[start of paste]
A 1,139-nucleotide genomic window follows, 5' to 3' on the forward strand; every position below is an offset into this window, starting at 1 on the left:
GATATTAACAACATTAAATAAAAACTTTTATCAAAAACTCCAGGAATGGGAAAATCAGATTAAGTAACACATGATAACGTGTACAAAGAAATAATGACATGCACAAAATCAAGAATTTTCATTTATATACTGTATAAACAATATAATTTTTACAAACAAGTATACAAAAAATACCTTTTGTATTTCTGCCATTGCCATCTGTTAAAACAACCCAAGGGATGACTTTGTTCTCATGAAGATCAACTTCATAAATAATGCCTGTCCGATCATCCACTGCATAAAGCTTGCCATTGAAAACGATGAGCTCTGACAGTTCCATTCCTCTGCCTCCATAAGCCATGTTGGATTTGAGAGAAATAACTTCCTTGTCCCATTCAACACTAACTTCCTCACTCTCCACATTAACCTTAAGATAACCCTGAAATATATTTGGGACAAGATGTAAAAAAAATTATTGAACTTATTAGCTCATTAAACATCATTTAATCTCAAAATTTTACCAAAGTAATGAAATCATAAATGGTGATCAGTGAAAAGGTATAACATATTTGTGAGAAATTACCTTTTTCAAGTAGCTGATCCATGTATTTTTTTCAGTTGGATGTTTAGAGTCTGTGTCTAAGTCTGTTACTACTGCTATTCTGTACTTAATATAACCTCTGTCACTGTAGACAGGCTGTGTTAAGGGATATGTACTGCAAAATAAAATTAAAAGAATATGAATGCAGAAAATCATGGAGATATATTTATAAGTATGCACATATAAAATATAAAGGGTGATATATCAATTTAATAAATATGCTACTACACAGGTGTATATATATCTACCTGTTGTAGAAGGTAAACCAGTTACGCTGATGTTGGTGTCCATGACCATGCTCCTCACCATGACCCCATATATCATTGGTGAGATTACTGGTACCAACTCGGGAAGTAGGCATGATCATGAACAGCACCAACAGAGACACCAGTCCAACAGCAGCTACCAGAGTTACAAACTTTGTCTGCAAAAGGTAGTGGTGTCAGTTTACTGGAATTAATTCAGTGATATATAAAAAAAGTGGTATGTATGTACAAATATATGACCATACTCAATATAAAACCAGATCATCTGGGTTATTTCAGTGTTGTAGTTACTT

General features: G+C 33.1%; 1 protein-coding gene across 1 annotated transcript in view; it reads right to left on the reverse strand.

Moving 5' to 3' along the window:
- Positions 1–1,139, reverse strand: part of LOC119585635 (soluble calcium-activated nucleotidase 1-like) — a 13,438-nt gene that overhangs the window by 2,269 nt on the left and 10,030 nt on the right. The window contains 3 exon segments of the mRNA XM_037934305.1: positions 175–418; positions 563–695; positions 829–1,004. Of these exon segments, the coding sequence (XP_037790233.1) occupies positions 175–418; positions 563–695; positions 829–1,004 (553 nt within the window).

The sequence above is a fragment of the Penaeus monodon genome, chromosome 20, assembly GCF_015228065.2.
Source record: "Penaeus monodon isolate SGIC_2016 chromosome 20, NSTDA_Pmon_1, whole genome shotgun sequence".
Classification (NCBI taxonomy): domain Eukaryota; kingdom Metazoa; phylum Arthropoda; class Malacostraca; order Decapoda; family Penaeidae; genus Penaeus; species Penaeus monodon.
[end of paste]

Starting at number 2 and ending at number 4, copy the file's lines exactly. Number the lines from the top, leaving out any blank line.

GATATTAACAACATTAAATAAAAACTTTTATCAAAAACTCCAGGAATGGGAAAATCAGATTAAGTAACACATGATAACGTGTACAAAGAAATAATGACATGCACAAAATCAAGAATTTTCATTTATATACTGTATAAACAATATAATTTTTACAAACAAGTATACAAAAAATACCTTTTGTATTTCTGCCATTGCCATCTGTTAAAACAACCCAAGGGATGACTTTGTTCTCATGAAGATCAACTTCATAAATAATGCCTGTCCGATCATCCACTGCATAAAGCTTGCCATTGAAAACGATGAGCTCTGACAGTTCCATTCCTCTGCCTCCATAAGCCATGTTGGATTTGAGAGAAATAACTTCCTTGTCCCATTCAACACTAACTTCCTCACTCTCCACATTAACCTTAAGATAACCCTGAAATATATTTGGGACAAGATGTAAAAAAAATTATTGAACTTATTAGCTCATTAAACATCATTTAATCTCAAAATTTTACCAAAGTAATGAAATCATAAATGGTGATCAGTGAAAAGGTATAACATATTTGTGAGAAATTACCTTTTTCAAGTAGCTGATCCATGTATTTTTTTCAGTTGGATGTTTAGAGTCTGTGTCTAAGTCTGTTACTACTGCTATTCTGTACTTAATATAACCTCTGTCACTGTAGACAGGCTGTGTTAAGGGATATGTACTGCAAAATAAAATTAAAAGAATATGAATGCAGAAAATCATGGAGATATATTTATAAGTATGCACATATAAAATATAAAGGGTGATATATCAATTTAATAAATATGCTACTACACAGGTGTATATATATCTACCTGTTGTAGAAGGTAAACCAGTTACGCTGATGTTGGTGTCCATGACCATGCTCCTCACCATGACCCCATATATCATTGGTGAGATTACTGGTACCAACTCGGGAAGTAGGCATGATCATGAACAGCACCAACAGAGACACCAGTCCAACAGCAGCTACCAGAGTTACAAACTTTGTCTGCAAAAGGTAGTGGTGTCAGTTTACTGGAATTAATTCAGTGATATATAAAAAAAGTGGTATGTATGTACAAATATATGACCATACTCAATATAAAACCAGATCATCTGGGTTATTTCAGTGTTGTAGTTACTT

General features: G+C 33.1%; 1 protein-coding gene across 1 annotated transcript in view; it reads right to left on the reverse strand.

Moving 5' to 3' along the window: